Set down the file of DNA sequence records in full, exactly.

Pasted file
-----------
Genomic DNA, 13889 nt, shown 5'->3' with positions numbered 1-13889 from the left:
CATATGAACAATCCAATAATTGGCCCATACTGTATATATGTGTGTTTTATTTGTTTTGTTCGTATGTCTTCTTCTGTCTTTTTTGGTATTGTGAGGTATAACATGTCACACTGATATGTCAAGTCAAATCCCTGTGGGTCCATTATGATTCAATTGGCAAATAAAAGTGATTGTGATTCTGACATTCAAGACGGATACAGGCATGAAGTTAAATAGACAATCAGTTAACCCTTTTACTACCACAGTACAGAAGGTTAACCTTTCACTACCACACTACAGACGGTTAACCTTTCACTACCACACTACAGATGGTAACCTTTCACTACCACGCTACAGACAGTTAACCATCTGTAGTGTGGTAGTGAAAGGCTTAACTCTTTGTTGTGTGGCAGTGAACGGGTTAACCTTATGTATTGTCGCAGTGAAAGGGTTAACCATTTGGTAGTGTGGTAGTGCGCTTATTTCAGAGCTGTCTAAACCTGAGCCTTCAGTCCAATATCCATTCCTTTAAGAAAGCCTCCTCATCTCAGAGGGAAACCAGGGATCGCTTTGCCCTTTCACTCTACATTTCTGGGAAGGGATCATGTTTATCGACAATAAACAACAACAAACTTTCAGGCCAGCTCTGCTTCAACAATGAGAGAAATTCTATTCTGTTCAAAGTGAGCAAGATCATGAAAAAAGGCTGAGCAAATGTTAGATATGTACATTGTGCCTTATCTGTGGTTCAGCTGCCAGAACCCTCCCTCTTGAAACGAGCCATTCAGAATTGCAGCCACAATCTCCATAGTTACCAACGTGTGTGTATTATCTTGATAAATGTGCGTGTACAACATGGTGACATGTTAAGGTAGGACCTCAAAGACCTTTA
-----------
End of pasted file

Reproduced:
Genomic DNA, 13889 nt, shown 5'->3' with positions numbered 1-13889 from the left:
CATATGAACAATCCAATAATTGGCCCATACTGTATATATGTGTGTTTTATTTGTTTTGTTCGTATGTCTTCTTCTGTCTTTTTTGGTATTGTGAGGTATAACATGTCACACTGATATGTCAAGTCAAATCCCTGTGGGTCCATTATGATTCAATTGGCAAATAAAAGTGATTGTGATTCTGACATTCAAGACGGATACAGGCATGAAGTTAAATAGACAATCAGTTAACCCTTTTACTACCACAGTACAGAAGGTTAACCTTTCACTACCACACTACAGACGGTTAACCTTTCACTACCACACTACAGATGGTAACCTTTCACTACCACGCTACAGACAGTTAACCATCTGTAGTGTGGTAGTGAAAGGCTTAACTCTTTGTTGTGTGGCAGTGAACGGGTTAACCTTATGTATTGTCGCAGTGAAAGGGTTAACCATTTGGTAGTGTGGTAGTGCGCTTATTTCAGAGCTGTCTAAACCTGAGCCTTCAGTCCAATATCCATTCCTTTAAGAAAGCCTCCTCATCTCAGAGGGAAACCAGGGATCGCTTTGCCCTTTCACTCTACATTTCTGGGAAGGGATCATGTTTATCGACAATAAACAACAACAAACTTTCAGGCCAGCTCTGCTTCAACAATGAGAGAAATTCTATTCTGTTCAAAGTGAGCAAGATCATGAAAAAAGGCTGAGCAAATGTTAGATATGTACATTGTGCCTTATCTGTGGTTCAGCTGCCAGAACCCTCCCTCTTGAAACGAGCCATTCAGAATTGCAGCCACAATCTCCATAGTTACCAACGTGTGTGTATTATCTTGATAAATGTGCGTGTACAACATGGTGACATGTTAAGGTAGGACCTCAAAGACCTTTA